Just over a week ago, I arrived in Venice and was immediately transported to another world. I felt as if I’d jumped into the pages of a historical novel – Lady Chatterley’s Lover, or perhaps Casanova’s autobiography. Walking through the maze of canals, cobblestone paths and tiny alleyways, I couldn’t help smiling, giddy with enchantment. I was surrounded on all sides by beautiful old buildings, most of them looking the same as they have for hundreds of years. The colours of the walls, the imperfect lines of the ancient structures, the smells of antiquity, the low ceilings of the tavernas, the water-damaged foundations… All hinted at the history of the ‘floating city,’ this place that is as magical as the stuff of fairy tales.
I got in touch with Morena, a friend-of-a-friend who lives in Venice, on my first day in the city. After a day of exploration, I made my way over to the Art Biennale grounds, where she would be working in one of the national pavilions for the next few weeks. As our mutual friend Heidi had promised, Morena was a warm, friendly, soft-spoken person with a bright smile that could light up a room. We hit it off instantly.
I was invited to spend the next night in her home, a flat on the top floor of an old Venetian house on Giudecca, a large island to the south of the city that was once a Jewish ghetto. She and a few of her roommates were interested in getting some ink done, so I brought along my tattoo equipment.
296B was at the end of a long, narrow alley, nestled behind a lovely rose garden. Morena had mentioned that the door was always open, and sure enough, when I arrived, I was able to let myself in. Once again, as I walked through the door, I felt like I was walking into a novel. This was the home of a group of young people, most of them university students in the Arts: anthropology, drama, visual arts, graphic design, photography, architecture… When I walked into the common room at the heart of the large apartment, one young man was standing at a computer, aiming a projector at a second man, who stood bare-chested on a table at the other end of the room, a perfect triangle floating on his chest. As it turns out, Patrick, the man on the table, was considering getting a triangle tattooed on his back or chest, and this was his way of figuring out what would be the best size, positioning, etc. of the piece.
The apartment is a beehive of activity. About a dozen tenants share six bedrooms (seven if you count the room that has been created in the corner of one of the common rooms with a few strategically hanged sheets). Add to that a few girlfriends and a steady flow of friends dropping by to say hello, and you have a house that is constantly buzzing with activity, full of energy and never empty. People are always coming and going throughout the day, working part-time jobs, studying, going to class, or sharing a meal in the tiny kitchen they all use. There’s an unofficial system in place that seems to be keeping things moving smoothly; everyone pitches in to cook, clean, and keep toilet paper stocked in the two bathrooms.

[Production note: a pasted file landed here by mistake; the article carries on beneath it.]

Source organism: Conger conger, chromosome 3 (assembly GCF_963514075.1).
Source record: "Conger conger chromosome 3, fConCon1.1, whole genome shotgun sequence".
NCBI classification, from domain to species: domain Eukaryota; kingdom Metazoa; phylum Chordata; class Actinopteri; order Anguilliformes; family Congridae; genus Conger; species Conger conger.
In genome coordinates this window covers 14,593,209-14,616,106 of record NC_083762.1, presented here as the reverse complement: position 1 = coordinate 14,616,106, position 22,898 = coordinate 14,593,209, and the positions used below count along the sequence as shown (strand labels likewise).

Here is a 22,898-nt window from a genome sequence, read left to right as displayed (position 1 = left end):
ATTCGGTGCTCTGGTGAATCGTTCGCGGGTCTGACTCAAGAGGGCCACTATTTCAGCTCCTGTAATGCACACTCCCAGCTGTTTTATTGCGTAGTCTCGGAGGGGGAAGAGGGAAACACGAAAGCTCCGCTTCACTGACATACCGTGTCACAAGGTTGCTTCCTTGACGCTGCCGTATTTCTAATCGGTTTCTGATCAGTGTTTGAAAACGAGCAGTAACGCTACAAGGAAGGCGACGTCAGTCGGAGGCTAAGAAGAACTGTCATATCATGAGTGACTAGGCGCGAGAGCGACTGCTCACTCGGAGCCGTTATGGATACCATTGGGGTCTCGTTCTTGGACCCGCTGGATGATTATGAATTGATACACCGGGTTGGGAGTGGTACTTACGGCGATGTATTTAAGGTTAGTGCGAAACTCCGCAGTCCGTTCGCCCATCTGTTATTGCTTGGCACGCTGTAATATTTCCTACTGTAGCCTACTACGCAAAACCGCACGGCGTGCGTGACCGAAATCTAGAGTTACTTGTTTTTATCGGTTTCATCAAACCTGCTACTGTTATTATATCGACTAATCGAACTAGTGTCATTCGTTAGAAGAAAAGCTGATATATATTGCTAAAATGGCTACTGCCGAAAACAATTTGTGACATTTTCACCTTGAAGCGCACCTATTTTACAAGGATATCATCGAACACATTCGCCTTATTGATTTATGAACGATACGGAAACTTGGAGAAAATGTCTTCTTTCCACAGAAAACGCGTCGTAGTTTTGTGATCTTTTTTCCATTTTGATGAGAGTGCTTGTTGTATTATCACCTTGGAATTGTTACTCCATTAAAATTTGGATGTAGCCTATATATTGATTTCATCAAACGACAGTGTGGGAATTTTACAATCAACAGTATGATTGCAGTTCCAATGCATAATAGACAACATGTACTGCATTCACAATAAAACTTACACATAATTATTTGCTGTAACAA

In truth I was impressed by the unusual level of maturity that permeates the group; despite the young age of most of the occupants, music was never played too loud, only a few beers were cracked open during my stay, and people were remarkably respectful of others, keeping quiet when moving around in the apartment early in the morning or past midnight, for instance.
The lease was first signed almost 30 years ago, and has been renewed annually by the ever-changing group of students ever since. Not surprisingly, the contents of the apartment bear testament to the large number of people who have lived in the space over the years. Homemade artwork and old posters hang on the walls, collages of photos of past and present tenants are taped on the doors. A retro typewriter, a clock made with kitchen cutlery and an old chest (its contents unknown) are only a few of the random objects that can be found throughout the flat. The rooms are somewhat cluttered with old mismatched furniture, the surfaces of tables shared by new Mac notebooks and piles of old books alike. Yet people seem to know where everything is, and everything seems to have its place. The overall effect is a feeling of comfort within organized chaos. And like so many people before me, within minutes I felt at home, a part of something great, and I knew that when the time came, I would be reluctant to leave.
After a bit of casual chit chat with the folks who were home when I arrived, I set up my machine and started working on the first of what would turn out to be ten tattoos done at the apartment over the course of two sleepovers. Maria Giovanna, a student of multi-media and photography at the Academy of Arts, was the first to get her ink done. Amusingly, she chose to get the address of the apartment, 296B, tattooed on her shoulder. So many good memories had been created in that space, and she wanted to carry a reminder of the good years she’d spent there.